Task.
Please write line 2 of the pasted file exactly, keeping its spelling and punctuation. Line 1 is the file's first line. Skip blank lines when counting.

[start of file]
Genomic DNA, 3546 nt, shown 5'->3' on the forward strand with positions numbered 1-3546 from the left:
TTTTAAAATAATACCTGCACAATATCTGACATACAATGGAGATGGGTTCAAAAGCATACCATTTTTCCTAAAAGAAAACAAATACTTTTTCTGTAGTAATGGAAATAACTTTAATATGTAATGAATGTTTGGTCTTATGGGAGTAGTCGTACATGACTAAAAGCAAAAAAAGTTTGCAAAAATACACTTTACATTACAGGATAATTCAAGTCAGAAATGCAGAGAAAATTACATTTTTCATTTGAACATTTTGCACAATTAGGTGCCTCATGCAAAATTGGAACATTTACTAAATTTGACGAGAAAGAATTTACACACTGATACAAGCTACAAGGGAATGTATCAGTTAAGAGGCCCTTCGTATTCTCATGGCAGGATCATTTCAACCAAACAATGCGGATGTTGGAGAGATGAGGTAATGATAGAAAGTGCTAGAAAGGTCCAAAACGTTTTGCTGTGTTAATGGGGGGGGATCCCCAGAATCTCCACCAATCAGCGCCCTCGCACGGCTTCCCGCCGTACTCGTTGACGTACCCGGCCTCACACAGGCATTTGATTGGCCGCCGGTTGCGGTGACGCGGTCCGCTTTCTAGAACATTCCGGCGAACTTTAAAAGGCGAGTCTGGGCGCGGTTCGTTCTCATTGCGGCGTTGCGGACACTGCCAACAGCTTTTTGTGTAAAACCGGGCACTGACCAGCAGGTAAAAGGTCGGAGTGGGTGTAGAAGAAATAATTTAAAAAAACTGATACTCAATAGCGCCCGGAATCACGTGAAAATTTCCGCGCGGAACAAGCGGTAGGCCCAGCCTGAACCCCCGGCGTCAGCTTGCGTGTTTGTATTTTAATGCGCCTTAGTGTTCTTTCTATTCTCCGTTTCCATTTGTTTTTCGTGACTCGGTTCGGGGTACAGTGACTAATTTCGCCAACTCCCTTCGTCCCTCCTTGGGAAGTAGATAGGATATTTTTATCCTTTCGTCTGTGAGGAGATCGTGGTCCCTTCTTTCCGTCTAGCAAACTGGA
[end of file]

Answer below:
TTTTAAAATAATACCTGCACAATATCTGACATACAATGGAGATGGGTTCAAAAGCATACCATTTTTCCTAAAAGAAAACAAATACTTTTTCTGTAGTAATGGAAATAACTTTAATATGTAATGAATGTTTGGTCTTATGGGAGTAGTCGTACATGACTAAAAGCAAAAAAAGTTTGCAAAAATACACTTTACATTACAGGATAATTCAAGTCAGAAATGCAGAGAAAATTACATTTTTCATTTGAACATTTTGCACAATTAGGTGCCTCATGCAAAATTGGAACATTTACTAAATTTGACGAGAAAGAATTTACACACTGATACAAGCTACAAGGGAATGTATCAGTTAAGAGGCCCTTCGTATTCTCATGGCAGGATCATTTCAACCAAACAATGCGGATGTTGGAGAGATGAGGTAATGATAGAAAGTGCTAGAAAGGTCCAAAACGTTTTGCTGTGTTAATGGGGGGGGATCCCCAGAATCTCCACCAATCAGCGCCCTCGCACGGCTTCCCGCCGTACTCGTTGACGTACCCGGCCTCACACAGGCATTTGATTGGCCGCCGGTTGCGGTGACGCGGTCCGCTTTCTAGAACATTCCGGCGAACTTTAAAAGGCGAGTCTGGGCGCGGTTCGTTCTCATTGCGGCGTTGCGGACACTGCCAACAGCTTTTTGTGTAAAACCGGGCACTGACCAGCAGGTAAAAGGTCGGAGTGGGTGTAGAAGAAATAATTTAAAAAAACTGATACTCAATAGCGCCCGGAATCACGTGAAAATTTCCGCGCGGAACAAGCGGTAGGCCCAGCCTGAACCCCCGGCGTCAGCTTGCGTGTTTGTATTTTAATGCGCCTTAGTGTTCTTTCTATTCTCCGTTTCCATTTGTTTTTCGTGACTCGGTTCGGGGTACAGTGACTAATTTCGCCAACTCCCTTCGTCCCTCCTTGGGAAGTAGATAGGATATTTTTATCCTTTCGTCTGTGAGGAGATCGTGGTCCCTTCTTTCCGTCTAGCAAACTGGA